Q&A: How to Pack a Resupply Box

Every once in a while, I’ll be talking to someone about the trail and I’ll be asked if thru-hikers need to carry all the food they’ll need from Georgia.  Assuming each day’s food weighs 1.5 pounds, which is a conservative estimate, that would mean that hikers would each carry some 250+ pounds of food when they climbed up Amicalola Falls.

Because 250 pounds isn’t exactly ultralight enough to keep the Jardi-Nazis happy, thru-hikers rely on resupplying at towns along the trail.  While we cross roads often on the Appalachian Trail, we’ll generally only go to a town every three to six days.  When we do, we’ll pick up supplies at either the local grocery store/Dollar General/Walmart/gas station or at the post office, where our food and other essentials might be found in a box sent from home.

I’ve certainly used both methods of resupplying, but I’m quite partial to using mail drops.  While at the outset these might be more complicated than spontaneously resupplying at stores, I’ve found that the quality and lightness of the food I can send to myself makes mail drops worth the extra effort.

Today, I thought I would address what, in my mind, is an essential step in preparing for a thru-hike: packing resupply boxes.

Any time I head out into the woods for at least a month, I scour the guidebook or maps ahead of time and plan my resupply locations.  I look at the services the nearby towns offer and study the mileages and elevation gains between easily-accessible towns.  Ideally, resupply locations are three to five days apart.  In some sections of the Appalachian Trail, that might put town stops fewer than 50 miles from one another; other times, they might be upwards of 100 miles apart.  I’m currently in the process of laying out the resupply locations for my 2015 hike of the Pacific Crest Trail, and it’s already apparent that the distance between resupplies will vary widely while I’m out there.


Organizing the contents of a resupply box I received at the Nantahala Outdoor Center in North Carolina. I was on a cookie kick, apparently.

Once you have a list of planned resupply destinations, you’re ready to organize your resupply boxes.

I think packing these boxes is best done slowly or in stages, but my mother is an expert at quick-packing them.  Whatever your speed, you’ll need an area in your home that’s pest-free and able to serve as a resupply hub.

In this area, I like to line up the boxes that I’ll be needing to pack.  If you’re packing more than three days of food in each box, the most cost-effective shipping method is USPS’s Flat-Rate boxing system; if that’s how you’ll be sending your mail drops, you can generally take an empty set of boxes home from the post office to fill.  (I recommend explaining your situation to a USPS employee, who is likely to be happy to help.)  To a flap of each open box, I generally affix a sticky note with the box’s destination and some basic information about the itinerary of the days for which I’ll depend on the box.  (For example, I usually list the number of days, the number of miles, and the elevation gain for each box.)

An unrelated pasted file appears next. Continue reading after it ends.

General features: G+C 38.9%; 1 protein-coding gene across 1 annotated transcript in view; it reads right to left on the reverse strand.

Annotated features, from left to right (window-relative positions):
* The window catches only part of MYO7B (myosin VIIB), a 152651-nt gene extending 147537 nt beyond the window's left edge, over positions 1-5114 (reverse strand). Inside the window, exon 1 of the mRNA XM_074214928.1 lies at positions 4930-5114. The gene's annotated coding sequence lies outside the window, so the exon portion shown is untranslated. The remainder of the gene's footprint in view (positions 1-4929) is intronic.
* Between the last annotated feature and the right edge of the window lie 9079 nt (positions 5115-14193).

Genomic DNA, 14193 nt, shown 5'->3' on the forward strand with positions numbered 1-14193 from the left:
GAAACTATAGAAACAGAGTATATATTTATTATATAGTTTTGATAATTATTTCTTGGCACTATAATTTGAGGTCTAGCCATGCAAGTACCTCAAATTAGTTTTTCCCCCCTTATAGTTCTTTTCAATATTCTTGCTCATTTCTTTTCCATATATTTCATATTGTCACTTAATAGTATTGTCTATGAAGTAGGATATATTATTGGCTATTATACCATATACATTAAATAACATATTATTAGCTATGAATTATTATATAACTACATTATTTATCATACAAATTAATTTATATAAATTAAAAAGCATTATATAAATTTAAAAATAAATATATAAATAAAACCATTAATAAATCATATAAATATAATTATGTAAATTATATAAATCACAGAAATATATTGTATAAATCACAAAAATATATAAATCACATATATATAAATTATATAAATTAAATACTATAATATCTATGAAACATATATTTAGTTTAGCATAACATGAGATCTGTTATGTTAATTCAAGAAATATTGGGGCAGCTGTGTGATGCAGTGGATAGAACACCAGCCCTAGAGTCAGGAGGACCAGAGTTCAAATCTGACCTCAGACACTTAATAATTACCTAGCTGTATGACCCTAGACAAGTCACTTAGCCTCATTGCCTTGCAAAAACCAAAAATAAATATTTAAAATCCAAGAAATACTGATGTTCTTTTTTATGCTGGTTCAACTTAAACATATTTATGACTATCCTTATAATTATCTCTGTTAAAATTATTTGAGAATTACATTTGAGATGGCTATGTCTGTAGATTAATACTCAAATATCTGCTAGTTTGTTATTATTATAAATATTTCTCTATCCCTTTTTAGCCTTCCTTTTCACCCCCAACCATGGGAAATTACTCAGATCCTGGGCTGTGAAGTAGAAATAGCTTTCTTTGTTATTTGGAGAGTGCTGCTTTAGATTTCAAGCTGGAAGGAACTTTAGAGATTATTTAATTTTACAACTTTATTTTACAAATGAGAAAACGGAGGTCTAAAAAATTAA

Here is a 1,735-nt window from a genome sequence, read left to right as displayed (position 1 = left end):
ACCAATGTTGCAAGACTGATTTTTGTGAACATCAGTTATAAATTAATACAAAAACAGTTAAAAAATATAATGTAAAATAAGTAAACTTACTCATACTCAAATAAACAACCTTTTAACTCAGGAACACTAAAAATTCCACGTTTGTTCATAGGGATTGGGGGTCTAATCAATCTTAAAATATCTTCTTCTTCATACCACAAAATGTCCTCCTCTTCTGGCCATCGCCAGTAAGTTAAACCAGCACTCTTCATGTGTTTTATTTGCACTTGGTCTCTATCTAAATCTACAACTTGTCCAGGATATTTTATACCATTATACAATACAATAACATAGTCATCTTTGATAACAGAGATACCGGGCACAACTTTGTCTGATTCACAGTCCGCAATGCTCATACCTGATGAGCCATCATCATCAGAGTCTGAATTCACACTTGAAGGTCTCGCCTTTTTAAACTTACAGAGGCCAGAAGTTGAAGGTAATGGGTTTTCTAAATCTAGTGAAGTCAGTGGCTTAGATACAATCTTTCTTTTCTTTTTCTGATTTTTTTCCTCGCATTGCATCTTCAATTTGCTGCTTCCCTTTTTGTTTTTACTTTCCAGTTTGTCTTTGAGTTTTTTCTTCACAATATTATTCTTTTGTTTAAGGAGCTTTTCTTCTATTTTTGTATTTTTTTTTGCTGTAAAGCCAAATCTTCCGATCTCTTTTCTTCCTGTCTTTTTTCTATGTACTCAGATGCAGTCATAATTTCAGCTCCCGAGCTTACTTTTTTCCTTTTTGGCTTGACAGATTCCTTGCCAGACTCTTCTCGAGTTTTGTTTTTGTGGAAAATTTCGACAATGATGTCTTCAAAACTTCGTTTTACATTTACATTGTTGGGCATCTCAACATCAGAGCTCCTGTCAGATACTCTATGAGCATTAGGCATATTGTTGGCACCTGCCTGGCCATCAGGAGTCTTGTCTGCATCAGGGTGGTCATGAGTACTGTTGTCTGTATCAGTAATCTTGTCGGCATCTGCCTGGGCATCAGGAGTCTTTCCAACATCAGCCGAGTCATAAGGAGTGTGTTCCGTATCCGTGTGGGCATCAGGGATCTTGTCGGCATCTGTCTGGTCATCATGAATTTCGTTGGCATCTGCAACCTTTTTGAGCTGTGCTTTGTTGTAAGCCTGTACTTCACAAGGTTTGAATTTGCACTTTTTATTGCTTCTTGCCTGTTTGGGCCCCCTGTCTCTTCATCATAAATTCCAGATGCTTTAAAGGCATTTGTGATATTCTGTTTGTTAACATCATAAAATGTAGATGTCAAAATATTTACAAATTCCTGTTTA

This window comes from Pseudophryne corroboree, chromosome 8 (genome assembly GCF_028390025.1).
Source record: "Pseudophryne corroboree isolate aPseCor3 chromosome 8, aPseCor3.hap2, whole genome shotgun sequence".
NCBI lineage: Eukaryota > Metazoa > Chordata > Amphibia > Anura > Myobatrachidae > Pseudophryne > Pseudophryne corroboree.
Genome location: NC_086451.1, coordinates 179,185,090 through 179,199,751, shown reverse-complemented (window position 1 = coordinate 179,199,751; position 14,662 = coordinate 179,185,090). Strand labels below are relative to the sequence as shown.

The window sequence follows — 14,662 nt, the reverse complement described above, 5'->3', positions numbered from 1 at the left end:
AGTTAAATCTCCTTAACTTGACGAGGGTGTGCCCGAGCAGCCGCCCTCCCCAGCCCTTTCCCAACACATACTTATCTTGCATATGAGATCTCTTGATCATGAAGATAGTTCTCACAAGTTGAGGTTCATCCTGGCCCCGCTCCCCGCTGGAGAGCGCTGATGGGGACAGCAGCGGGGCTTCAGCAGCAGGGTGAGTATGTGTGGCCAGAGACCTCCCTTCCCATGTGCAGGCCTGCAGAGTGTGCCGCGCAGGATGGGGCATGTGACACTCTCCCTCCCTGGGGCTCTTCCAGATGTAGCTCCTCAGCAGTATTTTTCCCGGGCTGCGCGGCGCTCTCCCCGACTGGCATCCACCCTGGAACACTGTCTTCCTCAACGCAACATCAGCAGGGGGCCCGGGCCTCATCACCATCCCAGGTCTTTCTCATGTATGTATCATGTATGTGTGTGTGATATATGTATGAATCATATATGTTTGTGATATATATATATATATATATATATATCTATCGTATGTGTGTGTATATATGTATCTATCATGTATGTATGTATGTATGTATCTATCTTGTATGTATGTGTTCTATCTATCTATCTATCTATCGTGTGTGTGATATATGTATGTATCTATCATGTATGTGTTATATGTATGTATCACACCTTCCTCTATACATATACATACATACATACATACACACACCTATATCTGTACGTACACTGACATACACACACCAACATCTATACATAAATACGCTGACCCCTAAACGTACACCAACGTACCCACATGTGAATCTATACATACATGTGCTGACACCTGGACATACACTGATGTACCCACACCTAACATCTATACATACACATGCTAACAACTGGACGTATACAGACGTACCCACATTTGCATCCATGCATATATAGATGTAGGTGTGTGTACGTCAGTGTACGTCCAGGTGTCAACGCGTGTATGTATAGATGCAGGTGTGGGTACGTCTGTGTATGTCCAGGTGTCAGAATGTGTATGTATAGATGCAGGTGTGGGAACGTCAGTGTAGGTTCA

Once your boxes are organized, it’s time for the fun part: packing them.

Add breakfasts, lunches, dinners, and snacks to each box.  I recommend aiming for variety; no one (except, perhaps, a certain hiker named Clif Bar Kid–or CBK) wants to eat one snack exclusively.  If you choose to load the boxes over the course of several days, it’s a good idea to stick a checklist to each box to save yourself from having to recount snacks or dinners.

After you’ve packed the food but before you seal the boxes, it’s important to throw in some other essentials.  Sometimes, resupply boxes contain incredibly important gear, such as a cold weather sleeping bag.  Most of the time, however, the only non-food items they contain might be things like toilet paper, bandages, toothpaste, or an empty journal.

With the food and non-food items packed, you’re almost ready to go.  This is a good time to call the destinations of the boxes to confirm that your packages will be able to be held for you and that the addresses you’ll be sending them to are correct.  Once all that’s taken care of, it’s time to get out the tape, seal up the boxes, and send them on their way.

Meal Idea: Lunches on the Trail

In many ways, hiking the Appalachian Trail is a six-month vacation.  In many ways, it isn’t.

A month or so ago, the Appalachian Mountain Club published an article about a family who thru-hiked the AT.  Many of the things the family said were really insightful, and the article is a short, good read.  One of the comments that I most enjoyed was the mother’s saying that she was constantly busy on the trail.

When it comes to lunch on the trail, the thru-hikers who carve out the necessary time to prepare a cooked meal are few and far between.  Lunch is generally viewed as one of the five to seven, non-dinner, eating periods of the day, and it often consists of energy bars and/or granola bars and/or trail mix.*

However, in my experience, just a little extra effort turns lunch into a fifteen-minute break (rather than a five- to ten-minute break) that my body is thankful for at the end of the day.  Here are some of my favorite lunches to have on the trail.

Peanut Butter and Jelly Tortilla Sandwiches

These taste so much better than they sound like they would, and they tasted downright decadent by the time I got to Maine.  I tend to treat the jelly like an unnecessary extra, but I shouldn’t; it adds so much flavor.  You can get jelly packets by asking for some at a fast food restaurant or by ordering them from  Or, you can be a total hiking hipster and carry a glass jar with jam from your family’s hobby farm.  (Yeah, I’m cool like that sometimes.)

Hummus and Crackers

I’m convinced that hummus is proof God loves us and wants us to be happy.  This spread of chickpea goodness is great on the trail.  If you’re out on a relatively short trip (or short resupply cycle) or if the weather cooperates, it’s easy to just bring a small plastic tub in your pack.  If that’s not practical, dehydrating hummus is a great way to bring it on the trail.  I’ve been told that Fantastic Foods makes an awesome hummus mix, but I’ve never found it in stores.